Amaliba slams Special Prosecutor over Airbus bribery case

The National Democratic Congress (NDC) is accusing the Special Prosecutor of subtly using the Airbus case to witch-hunt some personalities in the party.

Some members of the NDC have been stressing that the current government is in bed with the Office of the Special Prosecutor and is purposely attempting to use the case to settle some scores with them through some opaque machinations.

The case which has been linked to some personalities in the erstwhile NDC government has to do with the purchase of some military aircraft for the Ghana Armed Forces in 2011 and some of these individuals have been under investigation since the era of former Special Prosecutor, Martin Amidu.

Mr. Amidu accused former president John Dramani Mahama of being Government Official 1 who was named in the report to have allegedly benefited from bribes in the process of the aircraft procurement.

Accusing former president Mahama, Mr. Amidu in 2020 wrote that: “This Office has established the identity of elected Government official 1 to be former President John Dramani Mahama whose brother of the full blood is Samuel Adam Foster also known as Samuel Adam Mahama. The only reason the former President has not been invited for interrogation (in spite of all threats from some of his followers and lawyers) is the fact that he got himself insurance as the presidential candidate of the other largest political party in Ghana and prudence dictated that the interrogation be held in abeyance during this election season.”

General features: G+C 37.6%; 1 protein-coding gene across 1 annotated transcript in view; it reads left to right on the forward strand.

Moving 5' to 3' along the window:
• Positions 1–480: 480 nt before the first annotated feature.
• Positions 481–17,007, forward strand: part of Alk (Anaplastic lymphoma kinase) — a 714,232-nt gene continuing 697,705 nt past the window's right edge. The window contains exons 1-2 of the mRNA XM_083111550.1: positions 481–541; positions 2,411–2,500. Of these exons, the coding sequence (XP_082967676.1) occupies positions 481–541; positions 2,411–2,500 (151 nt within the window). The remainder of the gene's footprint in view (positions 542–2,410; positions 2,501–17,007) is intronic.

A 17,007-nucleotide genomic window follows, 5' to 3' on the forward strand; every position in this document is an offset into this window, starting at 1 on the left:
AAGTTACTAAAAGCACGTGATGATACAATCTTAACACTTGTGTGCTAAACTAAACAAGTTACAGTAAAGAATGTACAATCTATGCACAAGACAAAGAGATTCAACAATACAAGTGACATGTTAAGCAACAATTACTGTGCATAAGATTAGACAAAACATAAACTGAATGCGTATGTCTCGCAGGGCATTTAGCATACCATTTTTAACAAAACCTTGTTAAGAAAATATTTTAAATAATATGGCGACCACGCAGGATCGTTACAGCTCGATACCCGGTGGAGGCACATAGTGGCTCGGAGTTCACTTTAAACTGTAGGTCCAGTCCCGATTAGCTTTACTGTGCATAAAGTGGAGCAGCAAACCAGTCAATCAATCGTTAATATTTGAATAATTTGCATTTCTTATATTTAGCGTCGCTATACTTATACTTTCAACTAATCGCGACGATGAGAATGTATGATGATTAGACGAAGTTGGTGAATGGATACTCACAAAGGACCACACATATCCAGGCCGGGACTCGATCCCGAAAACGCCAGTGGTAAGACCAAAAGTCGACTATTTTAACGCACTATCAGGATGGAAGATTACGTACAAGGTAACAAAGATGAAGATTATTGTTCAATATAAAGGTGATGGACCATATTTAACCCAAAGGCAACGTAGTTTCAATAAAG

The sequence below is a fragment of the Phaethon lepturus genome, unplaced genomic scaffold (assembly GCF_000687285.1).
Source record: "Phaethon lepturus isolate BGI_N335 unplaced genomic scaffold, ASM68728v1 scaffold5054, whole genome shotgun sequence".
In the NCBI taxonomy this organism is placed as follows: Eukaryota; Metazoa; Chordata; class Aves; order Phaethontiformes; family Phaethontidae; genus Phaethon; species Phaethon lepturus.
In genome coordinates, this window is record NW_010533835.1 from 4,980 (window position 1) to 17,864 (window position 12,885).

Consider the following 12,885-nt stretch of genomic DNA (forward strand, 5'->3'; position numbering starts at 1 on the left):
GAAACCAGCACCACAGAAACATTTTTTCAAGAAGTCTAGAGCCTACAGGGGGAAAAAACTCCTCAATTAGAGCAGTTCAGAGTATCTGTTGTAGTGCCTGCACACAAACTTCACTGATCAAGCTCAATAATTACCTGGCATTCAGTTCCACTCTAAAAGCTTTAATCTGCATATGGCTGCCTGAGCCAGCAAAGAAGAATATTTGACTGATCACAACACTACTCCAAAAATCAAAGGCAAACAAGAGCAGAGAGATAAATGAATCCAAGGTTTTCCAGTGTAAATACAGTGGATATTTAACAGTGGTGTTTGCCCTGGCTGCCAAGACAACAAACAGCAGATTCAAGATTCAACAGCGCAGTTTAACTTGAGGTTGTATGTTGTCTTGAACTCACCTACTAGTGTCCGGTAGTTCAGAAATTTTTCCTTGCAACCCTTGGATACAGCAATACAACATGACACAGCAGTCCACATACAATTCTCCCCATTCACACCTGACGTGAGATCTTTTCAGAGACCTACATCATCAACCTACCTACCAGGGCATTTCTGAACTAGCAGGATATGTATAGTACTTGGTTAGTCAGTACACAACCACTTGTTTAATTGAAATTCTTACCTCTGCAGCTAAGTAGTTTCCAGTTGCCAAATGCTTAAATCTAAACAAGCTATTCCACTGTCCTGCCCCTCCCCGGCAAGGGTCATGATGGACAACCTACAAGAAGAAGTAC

The case seems to have gone down until the current Special Prosecutor, Kissi Agyebeng in his half-year report revealed that the Airbus case was part of over 120 cases under investigation.

But in an interview with Citi News, the director of Legal Affairs of the NDC, Abraham Amaliba indicated that investigations ought to have been concluded by now and further attributed the delay to political targeting.

He said UK authorities have closed the special office that was set up to investigate and prosecute the case and said the Ghanaian counterparts should have concluded their investigations too.

“The matter which began in the United Kingdom has been discontinued and has ended in the UK and the special office handling the matter has closed the docket and so if you are in Ghana and you are not taking a leave in line with your counterparts in the UK and you say, you will continue with investigations, then you will certainly hit a brick wall and that for me should have been a matter that the Special Prosecutor should have come clean on.”